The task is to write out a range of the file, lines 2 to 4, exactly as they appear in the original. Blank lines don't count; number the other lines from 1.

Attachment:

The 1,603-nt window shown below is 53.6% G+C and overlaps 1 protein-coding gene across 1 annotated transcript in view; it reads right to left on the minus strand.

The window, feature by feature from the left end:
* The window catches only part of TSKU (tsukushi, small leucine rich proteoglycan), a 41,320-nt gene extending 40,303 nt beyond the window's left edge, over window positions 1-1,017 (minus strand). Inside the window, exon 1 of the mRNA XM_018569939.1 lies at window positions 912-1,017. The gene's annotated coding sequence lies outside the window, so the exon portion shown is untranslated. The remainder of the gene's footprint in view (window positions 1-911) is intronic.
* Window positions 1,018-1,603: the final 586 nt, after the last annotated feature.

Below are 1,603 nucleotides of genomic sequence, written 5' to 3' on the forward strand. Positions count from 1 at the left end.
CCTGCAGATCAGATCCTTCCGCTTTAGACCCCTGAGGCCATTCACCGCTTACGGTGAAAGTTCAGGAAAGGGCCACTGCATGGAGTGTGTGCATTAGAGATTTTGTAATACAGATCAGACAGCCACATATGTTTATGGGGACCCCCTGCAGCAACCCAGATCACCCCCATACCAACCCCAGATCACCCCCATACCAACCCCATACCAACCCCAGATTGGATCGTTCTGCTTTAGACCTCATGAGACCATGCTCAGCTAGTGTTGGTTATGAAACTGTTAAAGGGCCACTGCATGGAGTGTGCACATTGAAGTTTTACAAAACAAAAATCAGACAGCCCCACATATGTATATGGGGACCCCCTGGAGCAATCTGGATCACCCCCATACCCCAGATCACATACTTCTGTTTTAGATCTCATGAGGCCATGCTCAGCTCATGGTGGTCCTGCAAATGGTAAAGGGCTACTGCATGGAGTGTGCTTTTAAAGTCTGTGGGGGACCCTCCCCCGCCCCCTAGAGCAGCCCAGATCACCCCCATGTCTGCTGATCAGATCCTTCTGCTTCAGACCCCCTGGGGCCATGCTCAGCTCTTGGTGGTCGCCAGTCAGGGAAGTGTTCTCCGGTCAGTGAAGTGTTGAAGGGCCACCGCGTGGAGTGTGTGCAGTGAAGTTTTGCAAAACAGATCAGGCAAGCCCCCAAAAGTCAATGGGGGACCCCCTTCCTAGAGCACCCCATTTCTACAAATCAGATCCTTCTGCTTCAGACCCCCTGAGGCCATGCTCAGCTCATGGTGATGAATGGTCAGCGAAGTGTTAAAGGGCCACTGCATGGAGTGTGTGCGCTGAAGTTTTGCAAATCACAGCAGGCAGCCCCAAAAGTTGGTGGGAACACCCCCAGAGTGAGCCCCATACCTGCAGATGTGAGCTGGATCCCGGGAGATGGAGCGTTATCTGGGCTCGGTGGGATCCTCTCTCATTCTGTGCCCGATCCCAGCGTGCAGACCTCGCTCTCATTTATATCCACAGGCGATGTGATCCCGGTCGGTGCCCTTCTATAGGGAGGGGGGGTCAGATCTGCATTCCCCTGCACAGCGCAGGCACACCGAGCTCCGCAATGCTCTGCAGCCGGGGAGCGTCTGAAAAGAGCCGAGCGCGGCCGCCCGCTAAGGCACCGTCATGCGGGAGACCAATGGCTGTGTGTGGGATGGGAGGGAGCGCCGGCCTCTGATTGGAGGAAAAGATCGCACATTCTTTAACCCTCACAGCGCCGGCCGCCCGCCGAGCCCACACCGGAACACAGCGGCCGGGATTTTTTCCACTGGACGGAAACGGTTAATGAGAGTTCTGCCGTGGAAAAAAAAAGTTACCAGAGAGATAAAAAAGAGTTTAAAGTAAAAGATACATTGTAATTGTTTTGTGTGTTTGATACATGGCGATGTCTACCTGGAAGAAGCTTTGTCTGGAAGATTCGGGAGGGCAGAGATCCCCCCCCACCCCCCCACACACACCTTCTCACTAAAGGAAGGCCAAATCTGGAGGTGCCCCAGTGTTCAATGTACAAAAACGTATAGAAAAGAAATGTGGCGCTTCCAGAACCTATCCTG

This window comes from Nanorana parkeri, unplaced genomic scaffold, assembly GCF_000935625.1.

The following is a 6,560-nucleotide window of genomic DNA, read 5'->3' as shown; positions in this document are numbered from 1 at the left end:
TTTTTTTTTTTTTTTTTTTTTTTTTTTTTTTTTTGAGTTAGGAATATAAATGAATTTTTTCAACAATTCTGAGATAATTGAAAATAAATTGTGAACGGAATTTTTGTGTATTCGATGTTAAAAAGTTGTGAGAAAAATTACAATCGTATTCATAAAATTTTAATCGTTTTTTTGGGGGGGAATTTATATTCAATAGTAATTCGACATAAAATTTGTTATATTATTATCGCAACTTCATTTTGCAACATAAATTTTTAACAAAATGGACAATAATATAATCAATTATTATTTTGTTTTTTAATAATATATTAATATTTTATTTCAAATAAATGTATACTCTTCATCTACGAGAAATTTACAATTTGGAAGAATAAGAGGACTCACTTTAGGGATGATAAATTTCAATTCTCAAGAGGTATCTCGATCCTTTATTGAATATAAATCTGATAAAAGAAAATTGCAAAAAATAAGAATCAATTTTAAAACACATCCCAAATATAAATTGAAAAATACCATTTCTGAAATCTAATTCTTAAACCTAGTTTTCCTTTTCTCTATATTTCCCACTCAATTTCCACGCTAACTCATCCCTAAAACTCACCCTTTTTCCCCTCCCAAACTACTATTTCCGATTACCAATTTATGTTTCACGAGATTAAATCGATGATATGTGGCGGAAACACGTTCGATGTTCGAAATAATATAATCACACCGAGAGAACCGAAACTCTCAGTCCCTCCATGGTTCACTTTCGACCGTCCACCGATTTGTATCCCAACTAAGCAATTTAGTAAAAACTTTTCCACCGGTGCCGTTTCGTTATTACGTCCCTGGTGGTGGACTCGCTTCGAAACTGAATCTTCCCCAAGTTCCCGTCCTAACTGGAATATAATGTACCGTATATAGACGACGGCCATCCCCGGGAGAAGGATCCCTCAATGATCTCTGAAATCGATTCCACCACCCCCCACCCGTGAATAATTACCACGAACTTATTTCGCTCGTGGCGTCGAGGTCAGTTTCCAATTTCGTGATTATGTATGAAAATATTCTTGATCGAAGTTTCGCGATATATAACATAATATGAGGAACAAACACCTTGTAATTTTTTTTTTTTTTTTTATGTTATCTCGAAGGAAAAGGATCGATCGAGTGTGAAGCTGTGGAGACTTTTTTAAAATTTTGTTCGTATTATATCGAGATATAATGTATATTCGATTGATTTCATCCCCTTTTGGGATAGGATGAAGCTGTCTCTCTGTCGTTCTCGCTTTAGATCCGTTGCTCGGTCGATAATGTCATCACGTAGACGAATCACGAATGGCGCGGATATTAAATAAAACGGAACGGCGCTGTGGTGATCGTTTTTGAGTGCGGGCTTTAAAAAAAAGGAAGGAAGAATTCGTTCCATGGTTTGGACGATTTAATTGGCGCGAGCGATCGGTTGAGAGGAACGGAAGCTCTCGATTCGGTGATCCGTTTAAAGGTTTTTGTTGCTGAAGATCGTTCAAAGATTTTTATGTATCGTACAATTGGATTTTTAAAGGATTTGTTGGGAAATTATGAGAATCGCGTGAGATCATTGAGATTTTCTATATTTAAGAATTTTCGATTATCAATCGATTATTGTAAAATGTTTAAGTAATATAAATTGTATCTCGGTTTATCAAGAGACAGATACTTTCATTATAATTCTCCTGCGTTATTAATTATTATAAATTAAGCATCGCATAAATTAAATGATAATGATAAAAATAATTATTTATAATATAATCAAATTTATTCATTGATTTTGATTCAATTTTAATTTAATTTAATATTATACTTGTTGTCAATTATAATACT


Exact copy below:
The window, feature by feature from the left end:
* The window catches only part of TSKU (tsukushi, small leucine rich proteoglycan), a 41,320-nt gene extending 40,303 nt beyond the window's left edge, over window positions 1-1,017 (minus strand). Inside the window, exon 1 of the mRNA XM_018569939.1 lies at window positions 912-1,017. The gene's annotated coding sequence lies outside the window, so the exon portion shown is untranslated. The remainder of the gene's footprint in view (window positions 1-911) is intronic.
* Window positions 1,018-1,603: the final 586 nt, after the last annotated feature.